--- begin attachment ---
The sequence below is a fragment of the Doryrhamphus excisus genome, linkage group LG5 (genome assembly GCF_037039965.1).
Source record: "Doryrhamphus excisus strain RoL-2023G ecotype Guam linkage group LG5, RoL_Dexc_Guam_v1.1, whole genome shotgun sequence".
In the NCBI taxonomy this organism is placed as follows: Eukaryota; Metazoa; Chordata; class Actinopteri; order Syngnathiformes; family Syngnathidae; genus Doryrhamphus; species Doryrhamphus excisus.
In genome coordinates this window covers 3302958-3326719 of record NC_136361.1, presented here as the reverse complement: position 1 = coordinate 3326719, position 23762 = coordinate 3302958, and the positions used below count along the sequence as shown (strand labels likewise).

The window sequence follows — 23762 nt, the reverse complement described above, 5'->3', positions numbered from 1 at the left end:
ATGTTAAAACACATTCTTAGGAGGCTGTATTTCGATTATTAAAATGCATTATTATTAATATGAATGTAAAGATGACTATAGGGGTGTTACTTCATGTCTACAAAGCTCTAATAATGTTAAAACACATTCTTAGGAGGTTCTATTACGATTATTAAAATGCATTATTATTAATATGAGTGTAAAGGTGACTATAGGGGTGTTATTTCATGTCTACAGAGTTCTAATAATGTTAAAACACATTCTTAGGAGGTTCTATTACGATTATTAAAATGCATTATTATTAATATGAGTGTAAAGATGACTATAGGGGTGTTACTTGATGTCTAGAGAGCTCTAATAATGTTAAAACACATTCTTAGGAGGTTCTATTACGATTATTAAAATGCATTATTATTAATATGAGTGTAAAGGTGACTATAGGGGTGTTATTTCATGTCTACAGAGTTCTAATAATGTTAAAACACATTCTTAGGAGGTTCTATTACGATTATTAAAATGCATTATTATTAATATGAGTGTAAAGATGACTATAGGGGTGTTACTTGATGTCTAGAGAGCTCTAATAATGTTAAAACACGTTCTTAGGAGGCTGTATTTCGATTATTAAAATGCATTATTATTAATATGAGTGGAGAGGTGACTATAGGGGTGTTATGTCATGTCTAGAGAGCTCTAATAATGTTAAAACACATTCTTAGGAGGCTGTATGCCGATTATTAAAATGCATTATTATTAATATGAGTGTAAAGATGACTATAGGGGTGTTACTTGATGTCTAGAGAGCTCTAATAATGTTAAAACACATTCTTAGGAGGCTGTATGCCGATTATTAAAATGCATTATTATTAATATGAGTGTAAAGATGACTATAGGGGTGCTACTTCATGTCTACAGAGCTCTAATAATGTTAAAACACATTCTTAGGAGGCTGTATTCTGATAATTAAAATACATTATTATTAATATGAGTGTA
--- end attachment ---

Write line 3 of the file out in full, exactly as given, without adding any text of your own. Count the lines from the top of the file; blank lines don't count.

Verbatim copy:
In the NCBI taxonomy this organism is placed as follows: Eukaryota; Metazoa; Chordata; class Actinopteri; order Syngnathiformes; family Syngnathidae; genus Doryrhamphus; species Doryrhamphus excisus.